Competing in the local online ad arena is an increasingly daunting proposition, and Citysearch intends to pull out the big guns this year. The IAC/InterActiveCorp company just opened a new sales office in Atlanta, and intends to nearly double its sales force, bolstering its troops on the inside, outside and national front lines.
The firm expects to have 180 people in the new location when fully staffed by June, according to Travis Fore, VP local sales at Citysearch. "It's very easy to recruit good sales people there," said Fore, noting the benefits of having a sales team on the East Coast to complement those based in L.A. Citysearch has had outside sales people based in Atlanta for years, said Fore, who was just promoted from his role as senior director of sales for the company. The new Atlanta sellers will call prospective clients across the country, and individual staffers will focus on specific advertiser verticals.
"[Citysearch's] goal is to double revenues," said Matt Booth, SVP program director interactive local media for research firm The Kelsey Group. "They're literally putting a stake in the ground and saying we're going to make a run at the local advertising space.... It's a pretty big bet."
Fore declined to quantify revenue goals, but did note, "Our goal is not to stay where we're at; we want to gain market share."
In addition to courting small- and medium-sized business advertisers that are beginning to spend online, Citysearch, which offers categorized business listings, ratings and reviews in hundreds of U.S. cities, also must win over online yellow pages advertisers. Online classifieds offerings are competing for those same dollars, too.
While Citysearch also battles against search engines for online bucks, newly-hired CEO of IAC Media and Advertising Peter Horan hinted the firm would connect its own Ask.com search platform and other local media offerings. "The idea is to bring together a lot of the search and local and advertising properties in one place and create some really compelling solutions," he said in a recent interview with ClickZ News.
To compete in this converging online local media market, said Kelsey's Booth, "It will take someone with a large deployed sales force."
Fore told ClickZ News, "We're definitely going to be opening new sales offices this year." The firm will also boost outside and national sales staff.
According to May 2006 Kelsey Group data, 28 percent of small and medium businesses bought Internet yellow pages (IYP) ads in July 2005, up from 24 percent in June of '04. Just 8 percent spent on Web city guides in July 2005, down from 11 percent in June 2004. While eight percent of advertisers surveyed plan to increase their IYP spend, none intend to put more money towards city guides online.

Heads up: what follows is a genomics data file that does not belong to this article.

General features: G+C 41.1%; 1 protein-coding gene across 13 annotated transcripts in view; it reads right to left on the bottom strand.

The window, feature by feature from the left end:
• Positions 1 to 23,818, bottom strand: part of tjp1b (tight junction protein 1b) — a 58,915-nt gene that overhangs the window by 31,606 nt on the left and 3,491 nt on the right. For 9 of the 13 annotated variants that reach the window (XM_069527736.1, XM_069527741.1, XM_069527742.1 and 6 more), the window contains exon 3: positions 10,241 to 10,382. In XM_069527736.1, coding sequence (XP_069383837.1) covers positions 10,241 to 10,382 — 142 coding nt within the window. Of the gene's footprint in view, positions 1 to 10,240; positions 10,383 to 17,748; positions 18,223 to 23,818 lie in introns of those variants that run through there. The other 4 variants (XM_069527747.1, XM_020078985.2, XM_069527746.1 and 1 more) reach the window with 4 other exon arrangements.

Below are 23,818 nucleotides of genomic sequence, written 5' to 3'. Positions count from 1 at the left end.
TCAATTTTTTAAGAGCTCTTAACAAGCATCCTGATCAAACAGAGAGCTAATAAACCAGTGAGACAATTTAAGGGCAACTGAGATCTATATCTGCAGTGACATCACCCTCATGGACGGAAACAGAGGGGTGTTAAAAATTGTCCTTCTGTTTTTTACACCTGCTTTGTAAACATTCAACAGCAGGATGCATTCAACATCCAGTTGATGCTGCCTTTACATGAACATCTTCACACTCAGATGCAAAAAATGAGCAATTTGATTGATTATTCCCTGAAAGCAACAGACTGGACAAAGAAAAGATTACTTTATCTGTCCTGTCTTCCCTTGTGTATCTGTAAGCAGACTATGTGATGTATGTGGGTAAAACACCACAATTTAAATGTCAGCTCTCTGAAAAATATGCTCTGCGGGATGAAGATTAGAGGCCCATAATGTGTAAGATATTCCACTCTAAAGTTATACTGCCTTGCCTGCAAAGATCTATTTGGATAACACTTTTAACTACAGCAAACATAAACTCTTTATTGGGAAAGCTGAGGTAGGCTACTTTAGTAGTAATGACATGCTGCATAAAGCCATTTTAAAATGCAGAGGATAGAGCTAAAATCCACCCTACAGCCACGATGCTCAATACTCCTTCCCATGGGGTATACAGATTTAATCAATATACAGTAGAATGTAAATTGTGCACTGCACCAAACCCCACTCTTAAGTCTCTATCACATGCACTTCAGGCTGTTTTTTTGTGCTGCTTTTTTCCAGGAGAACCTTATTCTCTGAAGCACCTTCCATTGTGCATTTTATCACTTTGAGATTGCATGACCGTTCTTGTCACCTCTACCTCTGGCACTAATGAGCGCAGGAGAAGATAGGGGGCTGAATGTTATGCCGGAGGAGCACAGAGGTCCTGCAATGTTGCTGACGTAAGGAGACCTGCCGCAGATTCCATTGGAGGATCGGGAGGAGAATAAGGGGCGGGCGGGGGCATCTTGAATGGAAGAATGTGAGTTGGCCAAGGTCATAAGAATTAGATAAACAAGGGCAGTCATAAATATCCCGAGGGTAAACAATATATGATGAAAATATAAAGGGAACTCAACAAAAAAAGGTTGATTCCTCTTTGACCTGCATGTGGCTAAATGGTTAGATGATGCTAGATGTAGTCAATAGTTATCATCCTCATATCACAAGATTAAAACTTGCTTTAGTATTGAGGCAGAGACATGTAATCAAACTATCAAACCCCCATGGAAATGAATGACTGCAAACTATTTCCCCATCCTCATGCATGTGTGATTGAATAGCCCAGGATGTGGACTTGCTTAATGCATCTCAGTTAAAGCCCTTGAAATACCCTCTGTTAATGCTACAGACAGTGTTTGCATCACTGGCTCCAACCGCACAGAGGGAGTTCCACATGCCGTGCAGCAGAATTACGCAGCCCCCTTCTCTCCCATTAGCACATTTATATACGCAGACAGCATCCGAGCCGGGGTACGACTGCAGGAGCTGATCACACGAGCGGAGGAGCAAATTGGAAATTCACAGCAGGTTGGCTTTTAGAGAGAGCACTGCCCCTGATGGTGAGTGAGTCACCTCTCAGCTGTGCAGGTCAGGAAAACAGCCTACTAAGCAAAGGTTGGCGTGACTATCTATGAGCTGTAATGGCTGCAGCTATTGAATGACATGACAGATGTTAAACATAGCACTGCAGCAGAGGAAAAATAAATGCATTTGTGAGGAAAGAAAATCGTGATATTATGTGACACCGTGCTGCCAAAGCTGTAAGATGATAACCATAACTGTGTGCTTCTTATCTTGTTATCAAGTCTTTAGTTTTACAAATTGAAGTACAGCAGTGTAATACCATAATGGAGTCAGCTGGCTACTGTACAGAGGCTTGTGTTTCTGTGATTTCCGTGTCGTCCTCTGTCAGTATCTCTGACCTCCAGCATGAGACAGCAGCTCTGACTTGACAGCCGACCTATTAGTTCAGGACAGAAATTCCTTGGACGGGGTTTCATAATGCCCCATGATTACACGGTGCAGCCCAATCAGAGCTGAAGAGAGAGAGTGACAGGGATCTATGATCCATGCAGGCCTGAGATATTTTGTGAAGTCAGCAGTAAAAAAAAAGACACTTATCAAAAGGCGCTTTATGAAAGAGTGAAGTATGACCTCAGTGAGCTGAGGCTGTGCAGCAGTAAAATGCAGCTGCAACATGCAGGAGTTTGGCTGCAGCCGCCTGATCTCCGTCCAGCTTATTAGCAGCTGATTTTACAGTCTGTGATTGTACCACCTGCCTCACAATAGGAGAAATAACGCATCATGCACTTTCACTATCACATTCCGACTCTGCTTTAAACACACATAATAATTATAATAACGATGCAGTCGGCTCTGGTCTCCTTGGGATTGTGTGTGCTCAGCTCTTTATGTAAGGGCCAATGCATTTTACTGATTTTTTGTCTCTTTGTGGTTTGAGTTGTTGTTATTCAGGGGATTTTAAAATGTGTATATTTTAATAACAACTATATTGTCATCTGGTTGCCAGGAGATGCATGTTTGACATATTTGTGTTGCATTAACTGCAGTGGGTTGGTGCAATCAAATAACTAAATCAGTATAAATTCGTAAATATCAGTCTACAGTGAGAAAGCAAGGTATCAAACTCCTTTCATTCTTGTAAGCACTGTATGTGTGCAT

Sites like Citysearch also have a ways to go to catch up with search and IYP traffic. Search engine usage rose from 55 percent in 2005 to 59 percent in 2006, IYP dropped from 27 percent in '05 to 25 percent in '06, and city guide Web sites remained static at 18 percent between 2005 and 2006, falling from 21 percent in '03.
"It's such a competitive marketplace," Fore said. But he's banking on what he calls Citysearch's "sweet spot" between IYP and search. He points to the firm's variety of ad offerings as an advantage over more typical long-term IYP contracts, including pay-per-click, pay-per-call, flat fee-based pricing and long- or short-term contracts for sponsored listings.
When it comes to search, he expects Citysearch salespeople to better serve smaller businesses that don't react well to Internet ad jargon like SEM and SEO. Taking a cue from YellowPages.com, where both Fore and fellow sales exec Neil Salvage hail from, Citysearch places much emphasis on training sales staff to understand the needs of the business owners they deal with. "It goes back to training our reps to understand that business much more than understanding online advertising," said Fore.
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Kate Kaye was Managing Editor at ClickZ News until October 2012. As a daily reporter and editor for the original news source, she covered beats including digital political campaigns and government regulation of the online ad industry. Kate is the author of Campaign '08: A Turning Point for Digital Media, the only book focused on the paid digital media efforts of the 2008 presidential campaigns. Kate created ClickZ's Politics & Advocacy section, and is the primary contributor to the one-of-a-kind section. She began reporting on the interactive ad industry in 1999 and has spoken at several events and in interviews for television, radio, print, and digital media outlets. You can follow Kate on Twitter at @LowbrowKate.
March 19, 2014